#2: There’s plenty of room for growth
LinkedIn, one of the biggest online job portals and professional networks, conducted some studies on the future of the global freelancing job market in the next decade.
They said that in just the next two years or so, 43% of the working people in the United States would be freelancers. This trend is an indication of how professionals in the U.S. and the rest of the world want more power over their work-life balance.
Not only that, rapid shifts in the economy have caused massive layoffs. This also means fewer companies are offering retirement packages than before.
On top of that, inflation is driving up basic living expenses, like transportation, food, and housing.
All of these make it less appealing for younger (and even older) workers to invest their time and talents in just one company – let alone commute to work.
So with everything going on right now, it’s created an environment where working as a freelancer has become a practical choice.
#3: Gig culture is in vogue
Drop by your local Starbucks (or any other relatively packed coffee shop for that matter), and chances are you’ll find a bunch of young, hip professionals furiously working away on their laptops.
These freelancers are usually involved in some creative type of work. They could be in a wide range of fields, like entertainment, arts, design, and digital media to name a few.
And they’re all over, whether it’s in the U.S. (like Silicon Valley for instance), India, or London.
World-changing ideas and innovations are their main commodity, and stylish cafés are their workplace of choice. They could be churning out the next big leap in technology – or spearheading a massive movement on social media.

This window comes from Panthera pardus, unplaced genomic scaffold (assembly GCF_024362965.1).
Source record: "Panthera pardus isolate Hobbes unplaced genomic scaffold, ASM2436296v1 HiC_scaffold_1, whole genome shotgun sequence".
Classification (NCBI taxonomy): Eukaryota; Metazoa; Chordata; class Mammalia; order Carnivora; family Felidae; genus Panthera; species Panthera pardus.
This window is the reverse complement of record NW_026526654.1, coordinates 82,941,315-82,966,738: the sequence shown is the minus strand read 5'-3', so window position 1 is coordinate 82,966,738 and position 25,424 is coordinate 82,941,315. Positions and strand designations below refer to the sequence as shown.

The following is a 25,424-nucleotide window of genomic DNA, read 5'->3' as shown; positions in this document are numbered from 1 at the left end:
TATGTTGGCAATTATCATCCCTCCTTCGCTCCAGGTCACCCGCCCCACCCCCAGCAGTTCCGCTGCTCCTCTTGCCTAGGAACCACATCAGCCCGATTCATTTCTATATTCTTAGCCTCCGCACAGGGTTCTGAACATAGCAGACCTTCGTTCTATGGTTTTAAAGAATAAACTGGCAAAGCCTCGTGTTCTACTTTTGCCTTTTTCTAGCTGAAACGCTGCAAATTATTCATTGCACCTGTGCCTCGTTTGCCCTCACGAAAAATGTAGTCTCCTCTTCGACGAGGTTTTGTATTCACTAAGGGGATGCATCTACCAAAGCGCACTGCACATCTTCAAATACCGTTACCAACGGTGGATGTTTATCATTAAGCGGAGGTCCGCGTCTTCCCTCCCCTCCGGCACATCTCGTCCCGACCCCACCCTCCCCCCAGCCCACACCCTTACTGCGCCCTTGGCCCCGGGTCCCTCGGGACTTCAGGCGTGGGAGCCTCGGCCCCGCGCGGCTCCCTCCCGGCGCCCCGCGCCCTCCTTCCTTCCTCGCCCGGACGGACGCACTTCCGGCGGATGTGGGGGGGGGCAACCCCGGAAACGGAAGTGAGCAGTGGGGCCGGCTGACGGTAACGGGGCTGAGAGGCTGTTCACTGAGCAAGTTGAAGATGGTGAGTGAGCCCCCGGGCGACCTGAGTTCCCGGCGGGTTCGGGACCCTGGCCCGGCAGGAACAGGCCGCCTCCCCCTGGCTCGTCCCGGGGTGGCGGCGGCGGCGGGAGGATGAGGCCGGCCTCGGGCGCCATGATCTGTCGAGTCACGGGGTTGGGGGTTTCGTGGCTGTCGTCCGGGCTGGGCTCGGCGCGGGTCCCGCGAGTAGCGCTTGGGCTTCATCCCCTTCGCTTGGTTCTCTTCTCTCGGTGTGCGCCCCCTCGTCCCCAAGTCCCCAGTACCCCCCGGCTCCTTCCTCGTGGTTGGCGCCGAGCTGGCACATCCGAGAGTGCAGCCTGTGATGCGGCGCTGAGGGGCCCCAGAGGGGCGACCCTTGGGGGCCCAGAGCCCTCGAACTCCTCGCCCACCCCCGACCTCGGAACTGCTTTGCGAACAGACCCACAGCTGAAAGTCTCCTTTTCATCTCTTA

But this isn’t just a passing hipster phase in the world economy. It’s another indication of how freelancing is perceived in general, and why it’s here to stay.
Freelancing site Upwork did a study called “Freelancing in America: 2016” which found that 79% of independent workers they surveyed preferred working gigs over steady employment with a single company.
The majority of participants also believe that freelance work has become more mainstream than in the past several years. Not only that, they’ve either charged more for their work or are planning to do so.
Best of all, most freelancers in the study assert that it’s actually safer to have more than one source of income instead of putting all their eggs in one basket.
#4: Freelancing is just as safe as traditional jobs –if not SAFER
Along with the benefits of being your own boss and owning your time, doing multiple gigs offers a financial safety net if managed properly.
Think about it this way – no matter what kind of job arrangement you have (whether employed or freelance), you’ll STILL have to put in the work.
Otherwise, you’ll soon find yourself unemployed. So why not choose a job that gives you more freedom and flexibility?
A lot of businesses today are looking to outsource jobs, which is a good thing if you’re a freelancer.
And even if a given company happens to shut down, the money will still come in. Once you’ve got a healthy portfolio of clients, you’ll never run out of work.
So you want to be a freelancer…
The bottom line is that freelancing work is the new job security.
It’s just a matter of a trading one set of circumstances for another, which is par for the course given the current state of the world economy.
I know you might have some hesitations if you’re thinking about breaking free from the soul-crushing cubicle farm.
But as you’ve just learned, the grass is greener on the other side as long as you know what you’re doing.
And the truth is that I didn’t know what I was getting into when I was carving out a freelancing career of my own about seven years ago.
I used to work full-time in the education sector. Knee-deep in my teaching job and in the middle of doing my Ph.D., I grew desperate from having almost no time to live my life.
But with some hustle, a little elbow grease, and a generous helping of stick-to-itiveness, I eventually made a life-changing shift to freelancing.